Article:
As one of the most diverse applied sciences universities, THUAS strives to be an inclusive and participatory organisation where the student is central. To achieve this, students need to be involved in decision-making from the classroom to the boardroom. Despite several initiatives already in place, these have not yet had the desired effect, according to previous research. In this project, the research groups Global Citizenship and Inclusive Education join forces to initiate actual change. 

PartnerUp! focuses on jointly exploring inclusive participation. In doing so, students, teachers and other staff such as managers enter partnerships to improve pressing issues in education. Examples are making a curriculum more inclusive or combating internship discrimination. 

What is inclusive participation? 

By inclusion, we mean breaking down exclusionary mechanisms to promote inclusion of different backgrounds, perspectives, experiences, and aspirations. And by participation, we mean self-determination and co-determination, and especially participation and decision-making. 

Interweaving these forms of participation and inclusion in education and professional practice requires us to recognise the importance of the position of students: their status and their control and the relationship between these. Participation and inclusion are important not only in terms of 1) the content and approach of education, but also in 2) participation and decision-making about and within education (from the classroom to the organisation) and in 3) the way the educational organisation is structured. Inclusive participation in education should take shape in all these three dimensions.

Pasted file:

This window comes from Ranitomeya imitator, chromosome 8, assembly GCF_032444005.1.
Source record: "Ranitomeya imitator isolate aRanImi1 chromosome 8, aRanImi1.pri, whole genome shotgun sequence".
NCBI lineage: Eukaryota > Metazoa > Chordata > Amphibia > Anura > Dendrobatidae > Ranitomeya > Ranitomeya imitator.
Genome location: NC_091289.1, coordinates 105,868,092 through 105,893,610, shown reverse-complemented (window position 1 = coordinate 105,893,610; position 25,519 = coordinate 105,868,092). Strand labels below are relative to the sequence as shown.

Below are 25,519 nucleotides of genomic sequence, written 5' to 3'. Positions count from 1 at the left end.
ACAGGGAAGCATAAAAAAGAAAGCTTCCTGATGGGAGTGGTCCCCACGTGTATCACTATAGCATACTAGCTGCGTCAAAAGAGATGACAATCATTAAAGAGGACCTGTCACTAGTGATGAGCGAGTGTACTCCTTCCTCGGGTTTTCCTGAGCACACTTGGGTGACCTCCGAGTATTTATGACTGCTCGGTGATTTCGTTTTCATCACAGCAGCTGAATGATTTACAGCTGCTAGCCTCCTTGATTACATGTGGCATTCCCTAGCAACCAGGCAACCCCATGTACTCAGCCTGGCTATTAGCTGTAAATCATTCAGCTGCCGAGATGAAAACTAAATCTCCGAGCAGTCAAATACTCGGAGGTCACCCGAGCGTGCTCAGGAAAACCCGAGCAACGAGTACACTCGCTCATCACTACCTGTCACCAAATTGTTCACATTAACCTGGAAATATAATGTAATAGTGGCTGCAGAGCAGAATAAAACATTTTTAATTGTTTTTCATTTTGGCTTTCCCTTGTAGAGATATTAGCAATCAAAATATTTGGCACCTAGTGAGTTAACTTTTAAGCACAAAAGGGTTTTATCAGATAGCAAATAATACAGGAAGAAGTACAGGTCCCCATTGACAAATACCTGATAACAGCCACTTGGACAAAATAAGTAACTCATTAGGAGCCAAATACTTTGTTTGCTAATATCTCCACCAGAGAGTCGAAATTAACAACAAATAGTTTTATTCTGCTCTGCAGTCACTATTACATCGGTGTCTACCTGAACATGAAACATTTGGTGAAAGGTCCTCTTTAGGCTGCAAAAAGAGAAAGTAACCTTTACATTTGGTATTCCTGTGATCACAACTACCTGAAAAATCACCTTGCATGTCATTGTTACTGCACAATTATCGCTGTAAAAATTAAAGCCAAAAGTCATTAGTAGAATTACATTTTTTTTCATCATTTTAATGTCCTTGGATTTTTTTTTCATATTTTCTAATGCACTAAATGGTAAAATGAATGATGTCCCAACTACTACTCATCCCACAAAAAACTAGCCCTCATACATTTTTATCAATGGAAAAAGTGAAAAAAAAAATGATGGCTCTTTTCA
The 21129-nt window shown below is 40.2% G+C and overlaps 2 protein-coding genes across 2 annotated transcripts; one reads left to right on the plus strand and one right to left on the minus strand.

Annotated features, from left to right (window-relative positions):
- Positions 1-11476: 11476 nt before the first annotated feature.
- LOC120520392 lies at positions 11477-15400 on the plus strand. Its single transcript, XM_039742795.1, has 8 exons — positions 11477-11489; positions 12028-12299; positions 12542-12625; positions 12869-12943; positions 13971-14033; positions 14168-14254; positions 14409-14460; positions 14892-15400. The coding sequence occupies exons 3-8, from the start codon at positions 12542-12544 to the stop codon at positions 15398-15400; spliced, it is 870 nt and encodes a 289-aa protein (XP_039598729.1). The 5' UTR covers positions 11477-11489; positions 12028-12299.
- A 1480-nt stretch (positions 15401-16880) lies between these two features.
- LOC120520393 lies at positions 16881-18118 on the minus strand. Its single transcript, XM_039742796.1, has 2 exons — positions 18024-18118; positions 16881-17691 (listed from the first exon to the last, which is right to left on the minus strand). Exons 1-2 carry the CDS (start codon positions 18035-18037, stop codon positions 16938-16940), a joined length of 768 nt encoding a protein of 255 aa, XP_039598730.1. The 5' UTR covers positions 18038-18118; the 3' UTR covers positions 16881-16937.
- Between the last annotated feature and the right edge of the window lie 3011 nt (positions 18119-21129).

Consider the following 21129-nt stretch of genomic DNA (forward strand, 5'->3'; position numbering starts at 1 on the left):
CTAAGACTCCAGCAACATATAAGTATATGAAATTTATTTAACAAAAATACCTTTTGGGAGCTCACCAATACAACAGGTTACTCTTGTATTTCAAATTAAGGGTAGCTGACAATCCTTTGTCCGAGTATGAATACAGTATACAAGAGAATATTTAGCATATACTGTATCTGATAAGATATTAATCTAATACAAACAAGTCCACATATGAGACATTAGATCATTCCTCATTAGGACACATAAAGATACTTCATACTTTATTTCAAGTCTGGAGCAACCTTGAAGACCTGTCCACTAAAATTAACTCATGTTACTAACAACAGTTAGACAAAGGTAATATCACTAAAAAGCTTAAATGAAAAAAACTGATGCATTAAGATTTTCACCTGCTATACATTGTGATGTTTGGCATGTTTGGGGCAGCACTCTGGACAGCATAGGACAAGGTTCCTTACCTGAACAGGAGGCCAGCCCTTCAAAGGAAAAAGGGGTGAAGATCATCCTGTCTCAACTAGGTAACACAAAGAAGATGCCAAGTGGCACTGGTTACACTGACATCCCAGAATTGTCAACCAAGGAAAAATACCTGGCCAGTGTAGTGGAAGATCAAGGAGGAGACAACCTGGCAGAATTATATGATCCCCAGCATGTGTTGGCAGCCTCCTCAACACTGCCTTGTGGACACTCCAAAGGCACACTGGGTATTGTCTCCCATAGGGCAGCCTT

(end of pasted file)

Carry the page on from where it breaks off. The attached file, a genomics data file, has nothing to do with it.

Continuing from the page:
The maxim 'walk the talk' is ethically crucial, but also pedagogically very important. Exercising together in participation, dialogue, and co-decision is key to training critical and active professionals and citizens. This involves making students co-responsible for the three educational dimensions: didactics/curriculum, governance, and organisation. This naturally requires guidance and support from teachers, management and researchers so that students can take co-responsibility. 

Above all, it requires us as teachers, managers and researchers to learn to share responsibility. It also affects the way education is developed, organised, implemented and evaluated by students, teachers, management, researchers, the (working) field and other stakeholders. Either way, it requires more space for student input and participation in decision-making processes. 

Study programmes involved  

From The Hague University of Applied Sciences, the study programmes Skin Therapy, Nursing, Industrial Product Design, and Pedagogy are involved. 

More information


Naomi van Stapele,